In a recent post Ginger Glaser reported concern. She said, "having now been through two different situations of FDA using their 'early signal detection process' in which the entire signal was 'there seem to be a lot of MDRs' …While I read the guidance document about early signal detection, I didn't know that FDA had actually implemented it and sent out information. In particular, Ginger said, "given that HOSPITALS think that FDA has actual facts when they send out notices", which raises a concern for me.MDR signals should be a rate calculated using numerator (number of MDRs) and a denominator (number of devices or procedures that could result in an MDR). FDA does not have, as far as I know, the denominator information.Can somebody point me to information about early signal detection in practice. In particular, does FDA include the communication on its website for the public to see?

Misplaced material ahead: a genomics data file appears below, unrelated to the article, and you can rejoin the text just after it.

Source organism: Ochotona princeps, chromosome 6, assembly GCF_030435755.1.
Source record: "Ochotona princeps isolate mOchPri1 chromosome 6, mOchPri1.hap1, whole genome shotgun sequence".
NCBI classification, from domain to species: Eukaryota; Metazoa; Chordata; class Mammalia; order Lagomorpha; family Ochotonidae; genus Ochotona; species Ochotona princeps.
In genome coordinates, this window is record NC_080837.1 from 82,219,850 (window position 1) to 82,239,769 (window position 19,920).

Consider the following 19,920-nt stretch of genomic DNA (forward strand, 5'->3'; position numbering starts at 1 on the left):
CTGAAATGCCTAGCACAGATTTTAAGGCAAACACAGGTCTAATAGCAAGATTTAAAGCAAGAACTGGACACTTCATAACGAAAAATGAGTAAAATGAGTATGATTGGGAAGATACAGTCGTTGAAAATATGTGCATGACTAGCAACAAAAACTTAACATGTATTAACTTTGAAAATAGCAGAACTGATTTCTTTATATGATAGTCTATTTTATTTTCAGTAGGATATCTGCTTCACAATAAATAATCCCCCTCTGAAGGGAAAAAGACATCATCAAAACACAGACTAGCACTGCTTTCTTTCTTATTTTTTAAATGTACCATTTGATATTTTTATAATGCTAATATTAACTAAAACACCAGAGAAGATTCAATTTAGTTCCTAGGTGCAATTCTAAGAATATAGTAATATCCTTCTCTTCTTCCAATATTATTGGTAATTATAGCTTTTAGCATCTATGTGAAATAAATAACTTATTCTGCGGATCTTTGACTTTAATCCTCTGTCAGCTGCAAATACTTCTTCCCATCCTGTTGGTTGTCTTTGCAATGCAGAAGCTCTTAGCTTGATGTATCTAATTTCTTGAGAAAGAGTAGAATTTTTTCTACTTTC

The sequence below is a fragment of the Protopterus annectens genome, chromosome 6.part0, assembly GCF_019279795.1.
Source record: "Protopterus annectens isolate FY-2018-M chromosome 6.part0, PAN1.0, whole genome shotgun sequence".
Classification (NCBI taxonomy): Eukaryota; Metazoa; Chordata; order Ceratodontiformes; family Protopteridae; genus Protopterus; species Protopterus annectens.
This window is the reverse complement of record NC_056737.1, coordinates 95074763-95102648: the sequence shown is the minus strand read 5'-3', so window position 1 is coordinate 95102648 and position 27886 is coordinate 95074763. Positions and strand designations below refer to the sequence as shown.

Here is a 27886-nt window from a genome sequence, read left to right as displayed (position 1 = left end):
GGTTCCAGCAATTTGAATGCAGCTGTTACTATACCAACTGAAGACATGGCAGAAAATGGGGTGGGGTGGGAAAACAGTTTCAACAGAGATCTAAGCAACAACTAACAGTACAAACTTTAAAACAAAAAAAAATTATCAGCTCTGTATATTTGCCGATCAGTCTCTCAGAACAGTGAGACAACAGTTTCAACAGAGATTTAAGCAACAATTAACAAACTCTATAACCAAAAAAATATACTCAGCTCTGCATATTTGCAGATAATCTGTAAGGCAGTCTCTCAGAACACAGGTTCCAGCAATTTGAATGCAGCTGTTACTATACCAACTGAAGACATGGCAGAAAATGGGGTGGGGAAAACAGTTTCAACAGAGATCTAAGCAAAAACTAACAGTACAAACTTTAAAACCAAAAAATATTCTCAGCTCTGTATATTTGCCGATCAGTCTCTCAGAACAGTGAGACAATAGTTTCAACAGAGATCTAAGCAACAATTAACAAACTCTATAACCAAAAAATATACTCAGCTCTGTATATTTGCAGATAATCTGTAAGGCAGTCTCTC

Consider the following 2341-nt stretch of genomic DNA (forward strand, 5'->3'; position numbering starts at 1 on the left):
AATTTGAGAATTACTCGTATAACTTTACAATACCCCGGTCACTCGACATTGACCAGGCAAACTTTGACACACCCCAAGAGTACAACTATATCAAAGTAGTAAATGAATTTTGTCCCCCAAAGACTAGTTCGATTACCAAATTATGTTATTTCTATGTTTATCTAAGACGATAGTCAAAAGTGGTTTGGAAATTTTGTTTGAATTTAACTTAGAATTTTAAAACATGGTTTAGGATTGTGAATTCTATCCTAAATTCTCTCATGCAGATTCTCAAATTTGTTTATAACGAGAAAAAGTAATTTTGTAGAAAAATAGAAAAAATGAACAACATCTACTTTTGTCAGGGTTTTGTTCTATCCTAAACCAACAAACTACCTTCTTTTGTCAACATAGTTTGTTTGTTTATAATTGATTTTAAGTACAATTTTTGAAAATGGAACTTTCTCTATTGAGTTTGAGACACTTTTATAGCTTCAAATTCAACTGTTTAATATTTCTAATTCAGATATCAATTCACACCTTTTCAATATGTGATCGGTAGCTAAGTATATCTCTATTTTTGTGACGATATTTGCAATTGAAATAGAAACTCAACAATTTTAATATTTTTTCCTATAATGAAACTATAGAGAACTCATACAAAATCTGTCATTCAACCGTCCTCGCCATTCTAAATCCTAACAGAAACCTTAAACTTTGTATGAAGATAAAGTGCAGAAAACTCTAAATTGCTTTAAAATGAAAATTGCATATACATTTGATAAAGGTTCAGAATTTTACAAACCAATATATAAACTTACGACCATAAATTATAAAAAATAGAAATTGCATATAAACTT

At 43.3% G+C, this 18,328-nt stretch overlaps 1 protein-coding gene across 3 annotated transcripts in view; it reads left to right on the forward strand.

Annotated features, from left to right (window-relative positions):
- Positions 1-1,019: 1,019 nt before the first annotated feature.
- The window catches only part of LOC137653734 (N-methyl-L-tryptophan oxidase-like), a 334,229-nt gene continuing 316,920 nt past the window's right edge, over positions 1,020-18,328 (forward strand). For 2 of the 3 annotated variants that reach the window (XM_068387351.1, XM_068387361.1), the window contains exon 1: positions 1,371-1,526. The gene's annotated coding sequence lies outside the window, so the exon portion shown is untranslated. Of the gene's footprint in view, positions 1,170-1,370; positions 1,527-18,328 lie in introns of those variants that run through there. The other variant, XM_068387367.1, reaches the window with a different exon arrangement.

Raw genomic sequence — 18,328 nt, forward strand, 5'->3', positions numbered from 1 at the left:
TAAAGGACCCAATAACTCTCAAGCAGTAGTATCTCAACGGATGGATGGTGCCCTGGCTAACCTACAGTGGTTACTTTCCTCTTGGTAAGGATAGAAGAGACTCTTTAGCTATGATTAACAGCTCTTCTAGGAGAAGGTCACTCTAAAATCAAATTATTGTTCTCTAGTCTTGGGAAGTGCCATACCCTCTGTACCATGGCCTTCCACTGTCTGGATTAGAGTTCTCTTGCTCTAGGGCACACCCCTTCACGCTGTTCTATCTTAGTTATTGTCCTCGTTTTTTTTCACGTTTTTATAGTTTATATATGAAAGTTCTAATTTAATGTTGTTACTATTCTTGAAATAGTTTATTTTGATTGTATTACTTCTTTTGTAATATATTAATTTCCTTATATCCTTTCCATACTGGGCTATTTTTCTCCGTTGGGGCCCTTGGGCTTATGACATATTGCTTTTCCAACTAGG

This page gives an overview that's pretty consistent with my experience:
FDA seems to call it "Signal Management" and it's not at all a transparent process. I'm not aware that anything is public, unless a safety notice is issued. It's also not very transparent to the manufacturer, as they are often unaware of whether FDA's looking at a device class or just their device. Worst is that the manufacturers are not usually informed of any resolution--it just ends up going silent (which is admittedly better than a safety notice).
In the several times I've observed it happen, the process starts with a list of questions for the manufacturer--including sales by year. So that gives them a denominator of sorts, though it's often not clear that all devices sold were used in patient care. Other requests include any related CAPAs or investigations information.
Hope that's helpful.
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